This is especially evident in how quickly you can buy storefronts to start selling your llello (sounds like ye-yo), and even more so with the storage facility that will distribute the stuff in large quantities.
How things progress in that regard largely depends on what you want to do. Cleaning out all hostile gangs from a territory is a time-consuming process, and a tough one at that, but it becomes essential in securing your product. When rival gangs have little to no presence in your territory, coupled with low Gang Heat, you can distribute the llello to your fronts with relative ease and bring in bigger profits.
Taking out the gangs also reaps significant financial rewards, since you're basically stealing the money they made. You just have to be careful that you don't generate too much Cop Heat in doing this or too much Gang Heat because that will mean certain attacks on your storefronts.
"All I got in this world…"
Like the Tony Montana in film, the video game iteration lives in excess in much the same way. You have the opportunity to buy tons of exotic items to be placed in your mansion at your leisure. These include the remains of his sister Gina and best friend Manny in urns. But then there are all the cars, the boats and investments that you can make. Plus, you get to renovate and update the look of your mansion.
The general persona of Tony is handled very well in the game, and the excellent voice acting has a lot to do with that. A big budget was allocated for the voices and it shows, as a who's-who of Hollywood talent takes part.
When you buy the Jukebox as one of your exotic items, you unlock the different music albums available to you. Everything from 80s pop to today's reggaeton has a place in the game, and you can customize what songs you want to play, rather than picking and choosing every time.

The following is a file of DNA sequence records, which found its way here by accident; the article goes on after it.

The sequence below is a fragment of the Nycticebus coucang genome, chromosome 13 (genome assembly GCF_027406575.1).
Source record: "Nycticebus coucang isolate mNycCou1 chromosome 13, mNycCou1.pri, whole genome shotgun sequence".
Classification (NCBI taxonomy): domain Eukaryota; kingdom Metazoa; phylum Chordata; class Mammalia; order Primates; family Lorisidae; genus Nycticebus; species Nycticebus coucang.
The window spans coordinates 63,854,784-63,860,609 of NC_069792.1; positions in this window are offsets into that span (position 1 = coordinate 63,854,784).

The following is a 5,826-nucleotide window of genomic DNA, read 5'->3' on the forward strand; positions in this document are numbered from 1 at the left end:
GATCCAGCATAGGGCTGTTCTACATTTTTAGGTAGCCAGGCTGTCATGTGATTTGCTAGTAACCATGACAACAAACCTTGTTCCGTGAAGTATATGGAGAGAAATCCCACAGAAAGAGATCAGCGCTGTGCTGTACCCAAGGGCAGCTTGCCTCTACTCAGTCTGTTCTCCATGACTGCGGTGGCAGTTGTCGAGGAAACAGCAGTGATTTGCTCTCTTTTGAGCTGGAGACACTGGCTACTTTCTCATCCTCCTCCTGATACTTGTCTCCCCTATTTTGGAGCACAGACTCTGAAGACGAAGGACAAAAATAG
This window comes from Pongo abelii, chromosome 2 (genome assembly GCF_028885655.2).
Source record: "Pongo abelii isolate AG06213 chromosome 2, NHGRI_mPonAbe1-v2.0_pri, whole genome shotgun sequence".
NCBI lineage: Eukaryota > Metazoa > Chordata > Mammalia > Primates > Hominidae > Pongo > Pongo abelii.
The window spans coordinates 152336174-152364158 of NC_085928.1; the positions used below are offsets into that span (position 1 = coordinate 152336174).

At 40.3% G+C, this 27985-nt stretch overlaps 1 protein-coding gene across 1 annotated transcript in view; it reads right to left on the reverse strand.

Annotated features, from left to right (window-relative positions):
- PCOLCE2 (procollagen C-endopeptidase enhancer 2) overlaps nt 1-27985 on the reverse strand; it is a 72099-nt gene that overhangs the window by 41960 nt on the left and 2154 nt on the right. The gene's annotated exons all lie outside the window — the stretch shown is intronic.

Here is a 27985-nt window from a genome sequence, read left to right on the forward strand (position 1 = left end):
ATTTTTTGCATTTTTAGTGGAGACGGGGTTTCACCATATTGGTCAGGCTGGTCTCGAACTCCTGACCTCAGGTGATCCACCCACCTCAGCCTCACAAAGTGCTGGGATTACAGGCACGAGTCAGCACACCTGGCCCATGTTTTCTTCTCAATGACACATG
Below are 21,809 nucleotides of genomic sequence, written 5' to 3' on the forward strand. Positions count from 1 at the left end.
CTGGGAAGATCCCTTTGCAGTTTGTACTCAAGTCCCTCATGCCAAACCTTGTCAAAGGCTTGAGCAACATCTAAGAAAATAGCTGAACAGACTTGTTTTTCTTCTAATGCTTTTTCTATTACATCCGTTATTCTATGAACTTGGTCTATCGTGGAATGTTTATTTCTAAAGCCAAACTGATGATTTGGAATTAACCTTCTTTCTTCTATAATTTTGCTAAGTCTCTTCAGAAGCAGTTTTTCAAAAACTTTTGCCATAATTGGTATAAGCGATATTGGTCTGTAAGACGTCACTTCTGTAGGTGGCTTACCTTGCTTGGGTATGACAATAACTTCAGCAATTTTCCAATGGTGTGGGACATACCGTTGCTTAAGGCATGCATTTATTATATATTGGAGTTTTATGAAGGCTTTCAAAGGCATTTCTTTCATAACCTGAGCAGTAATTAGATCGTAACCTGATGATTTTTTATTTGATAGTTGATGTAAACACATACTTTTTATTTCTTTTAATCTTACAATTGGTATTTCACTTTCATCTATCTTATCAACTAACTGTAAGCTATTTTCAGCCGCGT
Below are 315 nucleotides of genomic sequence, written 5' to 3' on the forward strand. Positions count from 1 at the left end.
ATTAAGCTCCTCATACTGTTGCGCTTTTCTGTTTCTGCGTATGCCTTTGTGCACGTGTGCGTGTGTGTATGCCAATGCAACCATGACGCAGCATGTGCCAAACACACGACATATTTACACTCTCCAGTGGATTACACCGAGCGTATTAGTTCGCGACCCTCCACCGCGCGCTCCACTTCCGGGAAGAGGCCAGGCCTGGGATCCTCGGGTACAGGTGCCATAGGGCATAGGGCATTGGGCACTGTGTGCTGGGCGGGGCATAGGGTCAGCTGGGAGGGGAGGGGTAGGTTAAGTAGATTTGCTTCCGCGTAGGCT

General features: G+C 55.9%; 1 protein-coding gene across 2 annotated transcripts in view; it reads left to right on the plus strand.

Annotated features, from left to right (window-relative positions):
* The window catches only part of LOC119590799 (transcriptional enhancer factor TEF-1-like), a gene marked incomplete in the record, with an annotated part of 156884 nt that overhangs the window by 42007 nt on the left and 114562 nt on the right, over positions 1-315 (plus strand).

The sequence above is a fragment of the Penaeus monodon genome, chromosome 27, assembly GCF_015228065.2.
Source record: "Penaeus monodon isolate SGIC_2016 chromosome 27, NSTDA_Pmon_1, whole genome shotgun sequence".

"This country was built on washing money"
Laundering your money and saving your progress at the same time was a good idea, and is a small feature that differs from GTA games. In Scarface, there's always a risk of losing your dirty cash. In one instance, I had taken out a big Contreras gang with a payload over $400,000, but I ended up losing it all after the cops took me down on my way to the bank.
And the idea of "paying down" Cop Heat or Gang Heat is another inventive feature that really illustrates the cost of doing that kind of business. Although there are other ways in which you can lower those meters (i.e. intimidation), paying them down can help you out in the long run. Keep in mind that when those two meters are low, you gain access to bigger drug deals with a higher yield. Not to mention that the bank's take on your dirty cash is lowered significantly.
"I know the game, man"
The best thing about Scarface is that its subject matter is so closely tied to events and characters from the film. Names that were mentioned in the movie now become actual faces and characters who play big roles in Tony's new lease on life.
To do this, it undoubtedly takes all the key elements of the GTA games, but it also has a different take on some things that help give it a bit of a different gameplay identity. Washing money or playing in missions as your various henchmen are neat ideas that can save you time and keep the story moving along.